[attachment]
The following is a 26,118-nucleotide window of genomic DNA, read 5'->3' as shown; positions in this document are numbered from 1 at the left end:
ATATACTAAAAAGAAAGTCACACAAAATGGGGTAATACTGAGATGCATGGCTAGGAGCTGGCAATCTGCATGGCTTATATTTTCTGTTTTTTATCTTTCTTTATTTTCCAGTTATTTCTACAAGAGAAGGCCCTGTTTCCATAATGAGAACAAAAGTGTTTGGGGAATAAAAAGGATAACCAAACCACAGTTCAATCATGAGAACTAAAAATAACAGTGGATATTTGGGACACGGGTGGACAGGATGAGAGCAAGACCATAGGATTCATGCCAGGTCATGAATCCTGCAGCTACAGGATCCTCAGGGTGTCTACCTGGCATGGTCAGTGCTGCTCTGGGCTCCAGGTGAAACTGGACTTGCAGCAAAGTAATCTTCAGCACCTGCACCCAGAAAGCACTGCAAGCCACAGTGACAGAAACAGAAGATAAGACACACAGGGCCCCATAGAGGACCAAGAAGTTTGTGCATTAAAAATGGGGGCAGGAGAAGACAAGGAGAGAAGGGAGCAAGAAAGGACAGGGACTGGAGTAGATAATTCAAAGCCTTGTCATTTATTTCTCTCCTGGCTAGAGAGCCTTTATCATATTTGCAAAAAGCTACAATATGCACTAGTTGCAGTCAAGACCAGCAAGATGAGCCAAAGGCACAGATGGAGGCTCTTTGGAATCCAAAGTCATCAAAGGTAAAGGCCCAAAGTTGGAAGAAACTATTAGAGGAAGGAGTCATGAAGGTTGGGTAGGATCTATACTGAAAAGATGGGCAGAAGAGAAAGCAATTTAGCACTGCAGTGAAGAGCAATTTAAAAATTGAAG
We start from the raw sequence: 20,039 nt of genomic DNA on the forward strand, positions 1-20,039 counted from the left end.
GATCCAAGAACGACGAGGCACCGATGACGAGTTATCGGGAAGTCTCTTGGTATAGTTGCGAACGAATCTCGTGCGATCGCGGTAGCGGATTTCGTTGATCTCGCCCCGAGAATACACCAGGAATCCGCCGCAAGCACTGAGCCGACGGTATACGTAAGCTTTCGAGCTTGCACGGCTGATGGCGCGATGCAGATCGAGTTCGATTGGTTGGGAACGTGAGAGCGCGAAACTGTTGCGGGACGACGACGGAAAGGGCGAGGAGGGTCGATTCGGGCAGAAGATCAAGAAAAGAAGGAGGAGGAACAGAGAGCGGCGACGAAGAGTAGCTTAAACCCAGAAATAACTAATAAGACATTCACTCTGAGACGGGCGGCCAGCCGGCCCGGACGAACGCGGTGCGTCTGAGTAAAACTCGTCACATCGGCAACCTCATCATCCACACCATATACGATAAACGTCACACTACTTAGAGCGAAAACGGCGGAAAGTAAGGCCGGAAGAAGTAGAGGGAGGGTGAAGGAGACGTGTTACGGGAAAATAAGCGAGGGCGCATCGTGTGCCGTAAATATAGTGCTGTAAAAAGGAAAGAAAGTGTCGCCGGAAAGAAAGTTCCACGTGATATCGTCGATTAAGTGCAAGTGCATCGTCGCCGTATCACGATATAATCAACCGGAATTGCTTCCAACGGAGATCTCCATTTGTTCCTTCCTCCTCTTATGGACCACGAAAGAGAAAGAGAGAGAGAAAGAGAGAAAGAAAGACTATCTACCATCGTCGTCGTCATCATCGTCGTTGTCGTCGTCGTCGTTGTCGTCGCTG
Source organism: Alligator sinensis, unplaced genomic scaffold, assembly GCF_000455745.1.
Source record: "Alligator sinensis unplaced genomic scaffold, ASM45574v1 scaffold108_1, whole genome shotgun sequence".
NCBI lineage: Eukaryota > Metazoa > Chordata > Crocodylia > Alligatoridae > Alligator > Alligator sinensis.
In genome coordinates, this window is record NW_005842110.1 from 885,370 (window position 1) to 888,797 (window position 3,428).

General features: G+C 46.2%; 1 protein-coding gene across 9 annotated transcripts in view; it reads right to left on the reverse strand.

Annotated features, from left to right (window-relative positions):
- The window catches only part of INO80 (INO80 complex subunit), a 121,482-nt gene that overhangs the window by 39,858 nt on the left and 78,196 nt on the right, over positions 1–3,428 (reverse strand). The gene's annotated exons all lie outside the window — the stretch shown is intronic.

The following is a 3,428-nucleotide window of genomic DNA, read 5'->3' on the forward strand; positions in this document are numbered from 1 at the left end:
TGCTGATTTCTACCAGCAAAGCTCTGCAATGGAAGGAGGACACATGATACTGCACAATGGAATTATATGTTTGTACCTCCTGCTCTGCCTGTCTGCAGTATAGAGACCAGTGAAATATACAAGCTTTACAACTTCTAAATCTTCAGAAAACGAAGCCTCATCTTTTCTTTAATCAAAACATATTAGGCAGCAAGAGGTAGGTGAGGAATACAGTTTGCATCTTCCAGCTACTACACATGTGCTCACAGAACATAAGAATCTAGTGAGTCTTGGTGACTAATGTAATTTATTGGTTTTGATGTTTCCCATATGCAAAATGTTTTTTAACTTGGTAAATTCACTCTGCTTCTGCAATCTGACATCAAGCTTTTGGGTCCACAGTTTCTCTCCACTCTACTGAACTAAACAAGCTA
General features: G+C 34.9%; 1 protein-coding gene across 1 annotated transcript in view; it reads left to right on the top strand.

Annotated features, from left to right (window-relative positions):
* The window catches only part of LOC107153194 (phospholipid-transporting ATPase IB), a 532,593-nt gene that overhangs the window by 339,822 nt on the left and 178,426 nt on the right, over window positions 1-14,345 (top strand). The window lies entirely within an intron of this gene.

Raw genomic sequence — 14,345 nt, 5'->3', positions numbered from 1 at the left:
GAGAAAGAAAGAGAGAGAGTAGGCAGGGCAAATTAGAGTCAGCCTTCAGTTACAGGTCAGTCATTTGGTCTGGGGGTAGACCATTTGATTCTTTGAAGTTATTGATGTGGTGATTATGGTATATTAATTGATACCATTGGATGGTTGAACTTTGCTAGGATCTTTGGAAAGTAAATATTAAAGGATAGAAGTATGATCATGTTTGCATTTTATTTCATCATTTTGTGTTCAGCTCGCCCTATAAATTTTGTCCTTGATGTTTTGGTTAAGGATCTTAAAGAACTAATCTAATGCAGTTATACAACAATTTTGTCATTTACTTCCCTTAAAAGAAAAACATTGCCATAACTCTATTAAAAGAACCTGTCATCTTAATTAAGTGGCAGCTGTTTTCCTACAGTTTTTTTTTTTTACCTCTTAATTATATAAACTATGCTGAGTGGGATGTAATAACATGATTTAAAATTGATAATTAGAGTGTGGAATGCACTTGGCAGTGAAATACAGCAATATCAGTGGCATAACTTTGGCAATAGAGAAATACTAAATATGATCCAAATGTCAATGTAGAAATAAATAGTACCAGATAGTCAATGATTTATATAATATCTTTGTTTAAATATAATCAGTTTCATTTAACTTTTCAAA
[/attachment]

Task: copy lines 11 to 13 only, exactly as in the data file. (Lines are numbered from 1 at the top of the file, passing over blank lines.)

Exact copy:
- The window catches only part of INO80 (INO80 complex subunit), a 121,482-nt gene that overhangs the window by 39,858 nt on the left and 78,196 nt on the right, over positions 1–3,428 (reverse strand). The gene's annotated exons all lie outside the window — the stretch shown is intronic.

The following is a 3,428-nucleotide window of genomic DNA, read 5'->3' on the forward strand; positions in this document are numbered from 1 at the left end:
TGCTGATTTCTACCAGCAAAGCTCTGCAATGGAAGGAGGACACATGATACTGCACAATGGAATTATATGTTTGTACCTCCTGCTCTGCCTGTCTGCAGTATAGAGACCAGTGAAATATACAAGCTTTACAACTTCTAAATCTTCAGAAAACGAAGCCTCATCTTTTCTTTAATCAAAACATATTAGGCAGCAAGAGGTAGGTGAGGAATACAGTTTGCATCTTCCAGCTACTACACATGTGCTCACAGAACATAAGAATCTAGTGAGTCTTGGTGACTAATGTAATTTATTGGTTTTGATGTTTCCCATATGCAAAATGTTTTTTAACTTGGTAAATTCACTCTGCTTCTGCAATCTGACATCAAGCTTTTGGGTCCACAGTTTCTCTCCACTCTACTGAACTAAACAAGCTA